Planet Watch

Protect indigenous rights in biodiversity framework

Amnesty International cautioned against potential threats to indigenous peoples’ rights in the monitoring process for progress towards the Global Biodiversity Framework. The organization emphasized the imperative for states to engage in consultations with indigenous communities and secure their “free, prior, and informed consent” in conservation projects, in line with the Universal Declaration on the Rights of Indigenous Peoples. The statement warned against “fortress conservation” methods in which original inhabitants are forcibly evicted from protected areas. (Photo of WajĂŁpi indigenous people in Brazil via Mongabay)

Planet Watch

World peasant movements mobilize for UNDROP

The world organization for land-rooted peasant farmers, Vía Campesina, launched an international campaign for full approval of the UN Declaration on the Rights of Peasants & Other People Working in Rural Areas (UNDROP), and for implementation of policies in line with its principles. Several events were held around the world marking the International Day of Peasant Struggle. El Salvador was one of the first countries to commit to ratifying UNDROP after it was adopted by the UN Human Rights Council in 2018. However, Vía Campesina affiliates in the Central American nation accused the government of pursuing policies contrary to its spirit, noting that in the years since then, there has been a reduction in cultivated areas of maize and beans, with a loss of at least 10,000 hectares of maize. (Image: Vía Campesina)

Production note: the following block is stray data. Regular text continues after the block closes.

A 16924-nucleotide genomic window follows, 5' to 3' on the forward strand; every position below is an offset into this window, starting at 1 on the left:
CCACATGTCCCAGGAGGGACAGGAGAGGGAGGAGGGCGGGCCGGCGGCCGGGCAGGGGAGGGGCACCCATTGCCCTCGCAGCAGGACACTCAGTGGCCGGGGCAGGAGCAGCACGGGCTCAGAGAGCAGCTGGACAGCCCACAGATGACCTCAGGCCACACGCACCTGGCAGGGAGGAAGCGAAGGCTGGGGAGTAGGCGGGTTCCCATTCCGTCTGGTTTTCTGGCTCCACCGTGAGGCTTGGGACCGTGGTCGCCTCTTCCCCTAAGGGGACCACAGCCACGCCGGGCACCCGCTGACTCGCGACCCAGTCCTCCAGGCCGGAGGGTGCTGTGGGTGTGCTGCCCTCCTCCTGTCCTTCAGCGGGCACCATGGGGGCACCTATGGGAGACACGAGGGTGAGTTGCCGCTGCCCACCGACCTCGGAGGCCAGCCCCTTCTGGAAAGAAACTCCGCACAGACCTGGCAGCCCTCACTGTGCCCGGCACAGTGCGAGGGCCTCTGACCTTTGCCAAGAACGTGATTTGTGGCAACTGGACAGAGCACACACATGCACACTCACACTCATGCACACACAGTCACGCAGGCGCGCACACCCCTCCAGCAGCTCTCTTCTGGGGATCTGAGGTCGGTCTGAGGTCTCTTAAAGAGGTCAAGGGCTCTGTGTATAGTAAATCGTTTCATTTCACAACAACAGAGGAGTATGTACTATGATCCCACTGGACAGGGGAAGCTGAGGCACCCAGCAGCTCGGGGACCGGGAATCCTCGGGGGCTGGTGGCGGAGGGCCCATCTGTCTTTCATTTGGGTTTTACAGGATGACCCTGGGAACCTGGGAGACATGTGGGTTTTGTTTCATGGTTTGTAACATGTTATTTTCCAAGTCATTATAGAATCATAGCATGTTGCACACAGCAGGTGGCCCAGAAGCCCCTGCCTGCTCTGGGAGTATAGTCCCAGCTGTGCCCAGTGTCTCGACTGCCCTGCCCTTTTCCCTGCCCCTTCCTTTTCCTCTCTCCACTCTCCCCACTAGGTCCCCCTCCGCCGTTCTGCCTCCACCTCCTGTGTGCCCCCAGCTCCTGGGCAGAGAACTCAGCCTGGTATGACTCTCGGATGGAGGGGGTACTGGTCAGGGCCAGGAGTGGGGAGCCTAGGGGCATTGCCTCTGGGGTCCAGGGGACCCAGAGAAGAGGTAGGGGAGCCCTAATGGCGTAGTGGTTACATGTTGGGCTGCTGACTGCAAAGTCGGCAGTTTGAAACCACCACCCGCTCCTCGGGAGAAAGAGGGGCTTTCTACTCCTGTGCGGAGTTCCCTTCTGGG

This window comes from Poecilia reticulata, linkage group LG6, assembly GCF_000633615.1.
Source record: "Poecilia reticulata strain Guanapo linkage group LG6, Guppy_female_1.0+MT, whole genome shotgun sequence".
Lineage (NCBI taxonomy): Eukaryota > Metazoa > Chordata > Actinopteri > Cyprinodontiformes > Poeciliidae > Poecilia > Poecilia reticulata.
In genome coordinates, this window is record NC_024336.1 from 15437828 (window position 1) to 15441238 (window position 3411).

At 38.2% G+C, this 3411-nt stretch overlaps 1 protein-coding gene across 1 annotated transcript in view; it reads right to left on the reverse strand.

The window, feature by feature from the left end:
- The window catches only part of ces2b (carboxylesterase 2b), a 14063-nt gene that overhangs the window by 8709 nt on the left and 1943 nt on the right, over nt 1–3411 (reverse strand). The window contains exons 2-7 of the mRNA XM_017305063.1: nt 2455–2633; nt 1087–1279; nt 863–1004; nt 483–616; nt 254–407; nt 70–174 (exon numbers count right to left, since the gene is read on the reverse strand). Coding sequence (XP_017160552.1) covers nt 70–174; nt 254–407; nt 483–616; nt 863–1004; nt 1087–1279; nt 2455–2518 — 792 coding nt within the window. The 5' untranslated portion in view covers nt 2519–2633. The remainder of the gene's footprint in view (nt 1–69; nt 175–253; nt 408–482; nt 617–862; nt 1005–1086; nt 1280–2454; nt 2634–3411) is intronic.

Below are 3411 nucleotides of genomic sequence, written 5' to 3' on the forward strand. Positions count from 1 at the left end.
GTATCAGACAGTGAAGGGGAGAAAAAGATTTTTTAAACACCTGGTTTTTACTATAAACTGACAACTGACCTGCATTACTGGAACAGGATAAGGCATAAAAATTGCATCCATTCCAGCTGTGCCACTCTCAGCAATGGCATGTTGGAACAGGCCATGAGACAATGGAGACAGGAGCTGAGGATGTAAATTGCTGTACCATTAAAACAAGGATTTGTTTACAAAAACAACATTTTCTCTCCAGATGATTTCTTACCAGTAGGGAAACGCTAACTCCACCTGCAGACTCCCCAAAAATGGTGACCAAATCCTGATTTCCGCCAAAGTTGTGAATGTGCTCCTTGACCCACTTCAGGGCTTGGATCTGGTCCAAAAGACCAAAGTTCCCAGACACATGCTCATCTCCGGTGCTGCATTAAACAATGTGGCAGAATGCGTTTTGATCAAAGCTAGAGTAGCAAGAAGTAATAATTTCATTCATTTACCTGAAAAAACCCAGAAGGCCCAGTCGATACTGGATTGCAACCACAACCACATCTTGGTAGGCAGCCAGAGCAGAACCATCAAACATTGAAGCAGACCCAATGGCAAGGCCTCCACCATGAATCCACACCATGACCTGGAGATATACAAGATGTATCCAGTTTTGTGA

Planet Watch

How to break cycle of rising global hunger?

More countries facing crises; more people going hungry. Some 281 million people were locked in high levels of acute hunger last year, according to the latest Global Report on Food Crises—a benchmark analysis of food insecurity by a network that includes UN agencies, donors, and famine analysts. The figure is 24 million higher than the previous year—a rise driven in part by Sudan’s civil war and Israel’s destruction of Gaza. Global hunger numbers have spiked since the start of the COVID-19 pandemic and continue to rise. A mix of conflict, extreme weather, El Niño, inflation, and volatile food prices suggest there won’t be a reprieve by the time 2024’s numbers are tallied. (Photo: Maan News Agency)

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air pollution

Lower emissions from US power grid (at least)